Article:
The Forward writer Philologos in his most recent column claimed that the earliest uses of the expression והמבין יבין are found in the Ra'avad and in the Radak. Based on the fact that both these individuals lived in (late 12th century) Provence, he claims that the origin of the phrase is a Provencal translation of the New Testament. However, this expression is found earlier in the Lekach Tov (11th century Greece) and in the Ibn Ezra (early 12th c. Spain) as well as in many twelfth c. Ashkenazi works such as Rabbenu Tam's Sefer ha-Yashar, R. Yehuda b. Kalonymous' Tannaim ve-Amoraim, the Chizkuni al ha-Torah, and other places. This being the case, what is the most likely origin of the expression?

  • Interesting question. I'll be interested to see the response to the comments there that call the premise into question. – Seth J Jun 12 '13 at 17:07
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    It seems that the original expression is המשכיל יבין, which appears in the Ibn Ezra about 20 times, and prior to that in תשובות הגאונים (presumably of Babylonian origin). – wfb Jun 12 '13 at 23:02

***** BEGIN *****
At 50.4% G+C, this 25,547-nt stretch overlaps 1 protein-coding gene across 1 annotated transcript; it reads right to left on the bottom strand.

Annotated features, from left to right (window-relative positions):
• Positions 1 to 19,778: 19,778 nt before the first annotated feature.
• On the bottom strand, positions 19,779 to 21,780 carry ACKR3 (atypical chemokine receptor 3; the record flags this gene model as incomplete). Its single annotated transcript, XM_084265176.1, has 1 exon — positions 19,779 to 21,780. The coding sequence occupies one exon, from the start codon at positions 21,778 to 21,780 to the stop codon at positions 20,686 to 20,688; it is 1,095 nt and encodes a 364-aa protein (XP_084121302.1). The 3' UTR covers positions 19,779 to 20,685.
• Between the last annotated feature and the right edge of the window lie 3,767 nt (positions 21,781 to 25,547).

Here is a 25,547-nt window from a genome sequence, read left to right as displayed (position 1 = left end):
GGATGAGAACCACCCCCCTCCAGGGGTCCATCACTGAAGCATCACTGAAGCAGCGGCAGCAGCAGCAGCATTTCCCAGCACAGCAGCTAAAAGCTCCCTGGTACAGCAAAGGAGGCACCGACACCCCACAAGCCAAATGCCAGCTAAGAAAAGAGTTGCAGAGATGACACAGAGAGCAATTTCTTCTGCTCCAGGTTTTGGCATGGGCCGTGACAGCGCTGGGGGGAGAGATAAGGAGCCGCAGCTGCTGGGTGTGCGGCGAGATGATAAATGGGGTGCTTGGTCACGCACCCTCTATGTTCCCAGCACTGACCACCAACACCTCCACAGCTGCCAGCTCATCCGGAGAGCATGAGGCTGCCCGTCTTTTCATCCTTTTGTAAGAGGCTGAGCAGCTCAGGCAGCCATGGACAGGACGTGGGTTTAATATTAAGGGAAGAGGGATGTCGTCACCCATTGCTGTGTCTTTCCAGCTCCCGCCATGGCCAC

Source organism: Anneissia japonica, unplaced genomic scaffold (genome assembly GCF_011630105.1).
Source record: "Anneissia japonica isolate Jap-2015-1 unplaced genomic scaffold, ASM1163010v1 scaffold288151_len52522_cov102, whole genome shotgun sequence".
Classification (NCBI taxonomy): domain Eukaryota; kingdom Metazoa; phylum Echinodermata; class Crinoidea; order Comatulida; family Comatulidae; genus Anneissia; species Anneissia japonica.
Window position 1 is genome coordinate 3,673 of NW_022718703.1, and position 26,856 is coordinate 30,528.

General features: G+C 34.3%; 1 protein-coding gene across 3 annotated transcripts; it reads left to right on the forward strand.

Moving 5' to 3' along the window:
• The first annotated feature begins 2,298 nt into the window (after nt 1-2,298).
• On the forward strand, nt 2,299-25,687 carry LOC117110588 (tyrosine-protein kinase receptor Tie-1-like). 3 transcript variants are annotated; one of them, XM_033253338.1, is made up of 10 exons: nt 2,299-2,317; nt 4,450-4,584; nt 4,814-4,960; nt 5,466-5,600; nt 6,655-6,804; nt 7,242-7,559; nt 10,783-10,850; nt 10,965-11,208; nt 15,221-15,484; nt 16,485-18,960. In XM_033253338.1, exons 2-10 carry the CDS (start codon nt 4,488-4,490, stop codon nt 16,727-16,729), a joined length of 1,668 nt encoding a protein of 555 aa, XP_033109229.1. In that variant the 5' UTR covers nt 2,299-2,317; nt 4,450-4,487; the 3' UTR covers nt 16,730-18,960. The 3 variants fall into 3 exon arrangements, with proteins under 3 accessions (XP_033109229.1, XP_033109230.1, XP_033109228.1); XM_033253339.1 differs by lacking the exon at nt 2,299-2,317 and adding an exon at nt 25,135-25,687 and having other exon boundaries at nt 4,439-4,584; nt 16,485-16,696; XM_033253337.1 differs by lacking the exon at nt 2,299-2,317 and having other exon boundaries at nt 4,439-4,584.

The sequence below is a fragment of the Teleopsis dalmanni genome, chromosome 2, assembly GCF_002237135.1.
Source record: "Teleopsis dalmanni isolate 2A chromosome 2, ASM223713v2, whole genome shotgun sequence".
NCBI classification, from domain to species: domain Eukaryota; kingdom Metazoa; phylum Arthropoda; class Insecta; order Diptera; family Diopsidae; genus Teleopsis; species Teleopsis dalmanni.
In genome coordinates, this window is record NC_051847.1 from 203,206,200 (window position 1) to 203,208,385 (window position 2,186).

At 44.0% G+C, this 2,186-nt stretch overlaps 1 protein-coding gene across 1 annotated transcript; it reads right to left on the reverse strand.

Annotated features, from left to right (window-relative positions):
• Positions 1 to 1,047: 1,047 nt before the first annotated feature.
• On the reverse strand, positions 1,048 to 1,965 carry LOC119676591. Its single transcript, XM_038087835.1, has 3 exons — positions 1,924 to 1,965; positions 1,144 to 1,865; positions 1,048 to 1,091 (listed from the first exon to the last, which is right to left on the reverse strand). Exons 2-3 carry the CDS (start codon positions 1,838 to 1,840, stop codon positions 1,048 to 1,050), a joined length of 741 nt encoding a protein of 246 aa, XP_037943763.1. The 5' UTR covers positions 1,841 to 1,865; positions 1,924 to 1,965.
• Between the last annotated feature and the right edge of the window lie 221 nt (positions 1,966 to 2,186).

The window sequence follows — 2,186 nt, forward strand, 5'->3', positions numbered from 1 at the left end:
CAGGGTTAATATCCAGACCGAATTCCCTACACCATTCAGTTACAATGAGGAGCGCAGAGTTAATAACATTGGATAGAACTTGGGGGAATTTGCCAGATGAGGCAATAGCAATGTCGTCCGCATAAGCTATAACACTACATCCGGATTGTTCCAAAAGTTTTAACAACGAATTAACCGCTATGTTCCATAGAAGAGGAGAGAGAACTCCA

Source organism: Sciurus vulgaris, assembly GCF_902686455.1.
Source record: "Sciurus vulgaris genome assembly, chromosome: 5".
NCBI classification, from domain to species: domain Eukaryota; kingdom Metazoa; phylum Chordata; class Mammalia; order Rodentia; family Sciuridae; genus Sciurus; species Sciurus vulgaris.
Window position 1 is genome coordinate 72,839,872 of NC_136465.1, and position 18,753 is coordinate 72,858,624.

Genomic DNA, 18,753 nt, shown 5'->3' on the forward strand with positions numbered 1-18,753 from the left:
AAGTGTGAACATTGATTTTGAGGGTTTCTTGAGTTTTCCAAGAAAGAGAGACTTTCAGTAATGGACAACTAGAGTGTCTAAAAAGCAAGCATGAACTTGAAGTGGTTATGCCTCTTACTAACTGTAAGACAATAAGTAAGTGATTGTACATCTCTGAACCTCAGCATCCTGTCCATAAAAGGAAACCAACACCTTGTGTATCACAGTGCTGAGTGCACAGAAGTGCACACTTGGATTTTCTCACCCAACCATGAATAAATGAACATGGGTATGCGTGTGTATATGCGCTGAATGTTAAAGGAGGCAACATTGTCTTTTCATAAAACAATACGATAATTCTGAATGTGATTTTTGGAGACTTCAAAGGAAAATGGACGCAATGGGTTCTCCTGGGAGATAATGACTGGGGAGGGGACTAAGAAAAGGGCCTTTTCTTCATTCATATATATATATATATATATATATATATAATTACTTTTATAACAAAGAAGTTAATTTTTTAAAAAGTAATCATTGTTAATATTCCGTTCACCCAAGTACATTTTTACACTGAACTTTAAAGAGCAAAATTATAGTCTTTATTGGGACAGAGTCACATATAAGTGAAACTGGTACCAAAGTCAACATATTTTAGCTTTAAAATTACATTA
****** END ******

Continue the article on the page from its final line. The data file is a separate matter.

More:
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    @wfb: in which case it might be based on ומשכילי עם יבינו לרבים (Dan. 11:33), although there יבינו is transitive. – Alex Jun 13 '13 at 17:28
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    @Alex: Interesting, & a lot more plausible for the Ibn Ezra to have had that in mind than a verse in the New Testament which means something else. – wfb Jun 13 '13 at 18:12
  • @wfb, I'm not sure it had to be used once originally. Although it is an "expression," it means exactly what it is used to mean. – LiquidMetal Jul 21 '14 at 22:12

Perhaps this is the source - a take off from Mishlei 19:25

לֵץ תַּכֶּה וּפֶתִי יַעְרִם, וְהוֹכִיחַ לְנָבוֹן יָבִין דָּעַת.‏

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  • I hope you don't mind that I edited your answer; I think it's easier for people to have a link to verses quoted. If I did anything you don't like; it's your answer, you can always edit your own stuff. – MTL Jan 15 '15 at 20:11

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